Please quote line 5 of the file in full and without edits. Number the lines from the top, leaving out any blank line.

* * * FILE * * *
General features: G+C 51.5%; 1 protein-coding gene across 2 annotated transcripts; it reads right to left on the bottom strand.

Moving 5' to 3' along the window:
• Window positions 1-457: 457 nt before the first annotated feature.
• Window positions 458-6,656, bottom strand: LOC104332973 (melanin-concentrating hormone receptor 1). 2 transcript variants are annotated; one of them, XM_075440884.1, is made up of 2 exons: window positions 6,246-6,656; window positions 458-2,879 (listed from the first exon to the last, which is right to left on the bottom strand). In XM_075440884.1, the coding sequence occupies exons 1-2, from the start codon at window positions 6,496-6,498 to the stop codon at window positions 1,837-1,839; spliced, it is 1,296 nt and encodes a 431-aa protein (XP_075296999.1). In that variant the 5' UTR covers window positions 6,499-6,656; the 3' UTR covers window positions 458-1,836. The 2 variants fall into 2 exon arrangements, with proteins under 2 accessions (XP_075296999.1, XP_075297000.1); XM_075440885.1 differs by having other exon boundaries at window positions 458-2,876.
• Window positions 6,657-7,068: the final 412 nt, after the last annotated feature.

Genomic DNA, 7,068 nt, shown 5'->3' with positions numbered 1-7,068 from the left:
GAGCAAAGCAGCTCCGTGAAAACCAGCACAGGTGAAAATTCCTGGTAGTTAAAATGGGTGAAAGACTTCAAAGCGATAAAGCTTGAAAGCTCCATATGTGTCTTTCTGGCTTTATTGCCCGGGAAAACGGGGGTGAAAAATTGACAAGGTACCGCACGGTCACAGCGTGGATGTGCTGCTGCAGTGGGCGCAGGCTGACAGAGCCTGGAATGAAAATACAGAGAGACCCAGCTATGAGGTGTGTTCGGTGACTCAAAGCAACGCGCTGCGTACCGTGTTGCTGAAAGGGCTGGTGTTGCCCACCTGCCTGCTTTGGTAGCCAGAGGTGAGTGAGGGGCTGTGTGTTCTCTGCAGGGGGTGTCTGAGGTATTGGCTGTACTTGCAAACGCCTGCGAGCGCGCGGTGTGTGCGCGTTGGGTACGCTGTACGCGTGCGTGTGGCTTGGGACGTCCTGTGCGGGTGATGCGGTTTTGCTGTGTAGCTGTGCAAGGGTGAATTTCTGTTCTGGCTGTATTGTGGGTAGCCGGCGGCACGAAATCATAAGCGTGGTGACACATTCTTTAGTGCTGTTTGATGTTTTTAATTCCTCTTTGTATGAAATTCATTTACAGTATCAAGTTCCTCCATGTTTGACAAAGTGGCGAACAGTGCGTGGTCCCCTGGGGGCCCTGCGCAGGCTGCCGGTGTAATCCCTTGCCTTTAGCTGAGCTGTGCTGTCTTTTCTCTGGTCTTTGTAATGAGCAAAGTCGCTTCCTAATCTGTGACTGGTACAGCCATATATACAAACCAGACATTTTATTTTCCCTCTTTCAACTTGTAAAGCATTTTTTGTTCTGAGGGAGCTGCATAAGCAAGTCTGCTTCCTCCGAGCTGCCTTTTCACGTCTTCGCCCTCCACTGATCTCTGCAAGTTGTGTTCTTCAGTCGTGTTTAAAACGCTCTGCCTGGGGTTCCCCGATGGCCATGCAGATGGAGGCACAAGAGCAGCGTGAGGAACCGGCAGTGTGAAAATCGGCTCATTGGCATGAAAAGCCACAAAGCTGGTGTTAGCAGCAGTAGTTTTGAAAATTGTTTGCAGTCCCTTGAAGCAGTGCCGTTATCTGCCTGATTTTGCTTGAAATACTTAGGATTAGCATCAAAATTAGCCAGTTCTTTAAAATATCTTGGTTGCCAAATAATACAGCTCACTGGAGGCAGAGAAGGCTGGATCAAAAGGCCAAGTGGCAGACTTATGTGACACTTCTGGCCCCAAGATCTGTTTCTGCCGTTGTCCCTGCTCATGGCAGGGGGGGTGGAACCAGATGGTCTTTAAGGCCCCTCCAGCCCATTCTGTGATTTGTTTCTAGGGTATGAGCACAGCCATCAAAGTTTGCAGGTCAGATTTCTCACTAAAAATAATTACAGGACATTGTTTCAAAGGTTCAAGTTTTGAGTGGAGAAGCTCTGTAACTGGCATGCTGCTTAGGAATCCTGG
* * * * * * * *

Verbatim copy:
• Window positions 6,657-7,068: the final 412 nt, after the last annotated feature.